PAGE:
In 2002, North Point Press published my edition of The Essays of Henry D. Thoreau. The book differs from earlier editions of Thoreau in two ways: it is the first to put his essays in the actual order of their composition and the first to annotate all of them.
The book’s annotations, as published, may be found here (28 page PDF).
The annotations have some maddening holes that I have been trying to fill ever since they were first published. In the summer of 2002, the Thoreau Society Bulletin presented a list of these “Thoreau Puzzlers,” and in the Winter 2004 issue a number of “Solutions” appeared, ones that I and other members of the Society had figured out. Over the years, more solutions have been added.
As a supplement to my Thoreau edition, what follows is a list of all the solved annotation puzzles. These are arranged as the book is arranged, by essay in order of composition. The page numbers refer to the 2002 North Point printing of The Essays, and the catchphrases indicate what passage is at issue.
For help solving these puzzles, I’m indebted to Brad Dead, Austin Meredith, Jeff Cramer, François Specq, Jan Hokes, Jeremy Schraffenberger, Robert Sattelmeyer (whose book, Thoreau’s Reading, has many buried treasures), and Google Book Search.
“A Winter Walk”
page 29: “the sea smokes“: Charles Louis Gieseché, “Greenland,” in The Edinburgh Encyclopaedia, first American edition (Philadelphia: Joseph and Edward Parker, 1832), vol. X, p. 94, col. 1.
page 34: “sitting still at home is the heavenly way“: Simon Ockley, History of the Saracens, 2 vols. (London: Bernard Lintot, 1718), vol. 1, p. 34:
…There came some of the Hagis, or Pilgrims…, and asked Abu Musa, what he thought of going out? meaning, to assist Ali. To which he gravely answer’d, My Opinion to Day is different from what it was Yesterday. What you despised in Time past, hath drawn upon you what you see now. The going out, and sitting still at Home, are two Things. Sitting still at Home is the Heavenly Way. The going out, is the Way of the World. Therefore take your Choice.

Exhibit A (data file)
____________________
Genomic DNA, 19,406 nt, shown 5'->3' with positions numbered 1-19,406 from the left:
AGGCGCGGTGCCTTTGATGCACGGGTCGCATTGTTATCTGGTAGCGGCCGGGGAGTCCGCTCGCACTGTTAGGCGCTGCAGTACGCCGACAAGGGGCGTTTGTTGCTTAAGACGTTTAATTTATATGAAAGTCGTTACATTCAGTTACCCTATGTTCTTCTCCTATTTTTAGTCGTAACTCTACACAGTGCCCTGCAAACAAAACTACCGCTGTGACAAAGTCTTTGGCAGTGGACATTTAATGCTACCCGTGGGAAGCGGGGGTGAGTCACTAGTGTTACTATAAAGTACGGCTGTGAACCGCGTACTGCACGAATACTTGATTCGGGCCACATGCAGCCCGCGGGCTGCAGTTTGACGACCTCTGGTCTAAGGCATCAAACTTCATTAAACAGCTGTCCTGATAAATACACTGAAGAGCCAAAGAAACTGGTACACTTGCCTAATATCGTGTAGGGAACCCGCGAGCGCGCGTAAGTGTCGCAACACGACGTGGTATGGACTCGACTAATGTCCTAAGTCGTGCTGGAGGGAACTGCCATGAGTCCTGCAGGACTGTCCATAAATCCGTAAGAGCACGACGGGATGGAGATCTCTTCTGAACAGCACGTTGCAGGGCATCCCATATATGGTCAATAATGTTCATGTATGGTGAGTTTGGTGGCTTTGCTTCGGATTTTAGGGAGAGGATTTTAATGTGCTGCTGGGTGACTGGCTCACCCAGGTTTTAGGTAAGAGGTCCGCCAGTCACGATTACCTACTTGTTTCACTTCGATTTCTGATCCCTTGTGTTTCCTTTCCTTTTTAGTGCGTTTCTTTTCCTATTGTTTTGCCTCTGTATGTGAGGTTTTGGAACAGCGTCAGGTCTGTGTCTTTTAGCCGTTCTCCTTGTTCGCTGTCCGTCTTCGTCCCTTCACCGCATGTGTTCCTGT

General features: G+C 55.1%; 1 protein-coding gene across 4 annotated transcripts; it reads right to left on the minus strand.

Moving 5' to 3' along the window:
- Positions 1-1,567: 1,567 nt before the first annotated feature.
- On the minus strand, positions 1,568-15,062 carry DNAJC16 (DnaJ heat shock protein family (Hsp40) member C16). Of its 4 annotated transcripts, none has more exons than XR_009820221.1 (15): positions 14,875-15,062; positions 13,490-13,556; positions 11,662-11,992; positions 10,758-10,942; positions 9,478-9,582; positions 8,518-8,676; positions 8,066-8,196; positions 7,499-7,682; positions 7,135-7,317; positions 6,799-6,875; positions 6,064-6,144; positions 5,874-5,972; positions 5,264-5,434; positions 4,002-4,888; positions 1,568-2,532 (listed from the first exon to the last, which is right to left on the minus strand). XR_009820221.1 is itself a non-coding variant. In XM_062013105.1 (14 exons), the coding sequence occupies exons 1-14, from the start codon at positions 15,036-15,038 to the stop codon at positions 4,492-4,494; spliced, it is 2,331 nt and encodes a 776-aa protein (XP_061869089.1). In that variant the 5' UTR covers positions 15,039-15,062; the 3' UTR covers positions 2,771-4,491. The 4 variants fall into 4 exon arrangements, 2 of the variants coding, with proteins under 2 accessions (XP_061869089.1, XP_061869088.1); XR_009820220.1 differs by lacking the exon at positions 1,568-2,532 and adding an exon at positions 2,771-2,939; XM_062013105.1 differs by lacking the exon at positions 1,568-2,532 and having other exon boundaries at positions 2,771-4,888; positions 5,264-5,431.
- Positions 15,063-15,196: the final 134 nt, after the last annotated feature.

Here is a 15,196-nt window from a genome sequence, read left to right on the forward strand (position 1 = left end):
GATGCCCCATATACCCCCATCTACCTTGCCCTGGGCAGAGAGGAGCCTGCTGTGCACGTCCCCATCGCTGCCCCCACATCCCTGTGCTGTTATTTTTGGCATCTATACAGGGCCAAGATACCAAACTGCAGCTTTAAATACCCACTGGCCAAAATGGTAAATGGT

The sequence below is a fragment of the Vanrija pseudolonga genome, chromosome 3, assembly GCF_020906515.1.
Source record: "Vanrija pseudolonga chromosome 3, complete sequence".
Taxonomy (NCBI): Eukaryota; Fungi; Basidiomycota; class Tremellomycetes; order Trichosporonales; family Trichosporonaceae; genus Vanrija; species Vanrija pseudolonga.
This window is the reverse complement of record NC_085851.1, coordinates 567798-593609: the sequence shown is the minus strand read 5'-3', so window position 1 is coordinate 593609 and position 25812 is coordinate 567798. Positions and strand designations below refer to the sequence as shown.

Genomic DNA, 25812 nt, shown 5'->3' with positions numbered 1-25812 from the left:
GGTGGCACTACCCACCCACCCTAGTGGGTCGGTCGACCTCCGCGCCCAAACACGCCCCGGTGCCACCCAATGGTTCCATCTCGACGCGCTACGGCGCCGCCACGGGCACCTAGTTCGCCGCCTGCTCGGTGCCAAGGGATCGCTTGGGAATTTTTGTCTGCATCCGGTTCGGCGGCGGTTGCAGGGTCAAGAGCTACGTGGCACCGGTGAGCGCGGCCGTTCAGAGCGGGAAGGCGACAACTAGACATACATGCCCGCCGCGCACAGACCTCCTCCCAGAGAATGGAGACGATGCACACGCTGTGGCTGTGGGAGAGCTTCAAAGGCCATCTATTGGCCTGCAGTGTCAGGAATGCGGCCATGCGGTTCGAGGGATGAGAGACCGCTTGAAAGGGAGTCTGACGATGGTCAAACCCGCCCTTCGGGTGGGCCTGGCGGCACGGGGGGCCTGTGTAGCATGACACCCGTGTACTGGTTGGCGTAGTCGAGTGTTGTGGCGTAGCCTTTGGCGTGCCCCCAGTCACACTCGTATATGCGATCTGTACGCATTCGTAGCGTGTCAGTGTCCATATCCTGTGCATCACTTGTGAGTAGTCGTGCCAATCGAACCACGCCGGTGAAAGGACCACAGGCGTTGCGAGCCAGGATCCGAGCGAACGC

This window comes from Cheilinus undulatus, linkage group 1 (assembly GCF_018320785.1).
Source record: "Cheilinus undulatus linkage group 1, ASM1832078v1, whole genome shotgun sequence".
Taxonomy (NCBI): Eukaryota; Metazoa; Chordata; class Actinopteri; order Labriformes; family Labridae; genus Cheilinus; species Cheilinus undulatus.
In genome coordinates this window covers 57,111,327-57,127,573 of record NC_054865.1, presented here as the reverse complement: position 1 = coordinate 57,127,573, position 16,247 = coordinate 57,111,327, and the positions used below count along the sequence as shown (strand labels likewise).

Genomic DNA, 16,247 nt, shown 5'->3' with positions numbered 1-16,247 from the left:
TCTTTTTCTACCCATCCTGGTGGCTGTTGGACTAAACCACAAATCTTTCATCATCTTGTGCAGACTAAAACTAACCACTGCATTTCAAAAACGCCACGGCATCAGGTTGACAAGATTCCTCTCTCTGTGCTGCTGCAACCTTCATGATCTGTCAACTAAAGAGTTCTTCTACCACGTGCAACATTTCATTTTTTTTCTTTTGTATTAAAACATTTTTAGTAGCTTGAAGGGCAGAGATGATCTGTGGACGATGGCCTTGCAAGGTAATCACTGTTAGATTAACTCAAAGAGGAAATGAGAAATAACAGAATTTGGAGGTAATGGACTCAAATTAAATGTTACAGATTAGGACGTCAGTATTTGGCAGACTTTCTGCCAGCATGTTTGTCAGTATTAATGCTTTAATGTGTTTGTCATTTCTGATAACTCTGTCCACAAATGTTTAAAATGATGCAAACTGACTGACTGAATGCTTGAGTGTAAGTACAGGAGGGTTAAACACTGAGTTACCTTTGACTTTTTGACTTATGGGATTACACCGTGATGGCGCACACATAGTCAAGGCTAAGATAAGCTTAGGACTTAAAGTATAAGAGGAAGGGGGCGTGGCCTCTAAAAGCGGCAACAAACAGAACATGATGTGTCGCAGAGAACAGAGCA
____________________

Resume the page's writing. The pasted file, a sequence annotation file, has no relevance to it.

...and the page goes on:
The context is a question about helping Ali ibn Abi Talib, son-in-law of the prophet Muhammad, in battles against his enemies.
The final pages of the second volume of Ockley’s work contain a nineteen-page list of “Sentences” attributed to Ali. These are Islamic aphorisms, and several of them reappear in Thoreau as, for example, “The remembrance of youth is a sigh” which shows up in the Journal for Oct. 26, 1851. The second of Ali’s “sentences” reads “Contradict thyself, and thou shalt find rest,” indicating that the creed of contradiction did not begin in Concord.
page 41: “the mansion of the northern bear“: Samuel Pordage, Mundorum Explicatio, or, The Explanation of an Hieroglyphical Figure…. (London: Printed by T.R. for Lodowick Lloyd, 1661), p. 271. (“Bear” is plural in the original: “the mansion of the Northern Bears.”)
page 69: he had planted letter: Louis Neptune had accompanied Major Joseph Treat and his party when they climbed the mountain in 1820. In his “Journal and Plans of Survey,” Treat recorded that on October 8, “we deposited a bottle of Rum, and a bottle containing the Constitution of Maine and a [blank space] by each of us on lead placed under a rock….” Sixteen years earlier, in the summer of 1804, Treat had climbed Ktaadn with Charles Turner’s survey party; they also deposited a bottle of rum and a lead plate inscribed with each man’s initials. See Joseph Treat, Wabanaki Homeland and the New State of Maine: The 1820 Journal and Plans of Survey of Joseph Treat, ed. Micah A. Pawling (Amherst: University of Mass. Press, 2007), p. 115. The odd syntax (“planted letter” rather than “letters”) may be Thoreau’s way of reproducing Neptune’s speech.
page 71: a sugar-man: sugar, or maple sugar, molded in the shape of a man.
page 71: skipping-jack: a jumping toy made from a chicken’s wishbone.
page 110: “mirror broken into a thousand fragments”: John Kimball de Laski, “Dr. Young’s Botanical Expedition to Mount Katahdin,” Bangor Daily Whig and Courier, September 9, 1847, p. 2 (this being the third of five installments printed September 7-11, 1847).
The newspaper account is signed by “one of the party,” but Kirk Maasch, a geologist at the University of Maine, confirms that the author was John Kimball de Laski (1814-1874), a doctor with an interest in geology. De Laski later published three papers in the American Journal of Science, one of which refers to his 1847 ascent of the mountain. The Bangor newspaper account is reprinted, with many small changes and errors, in The Maine Naturalist, vol. VII, no. 2 (June 1927), pp. 38-62.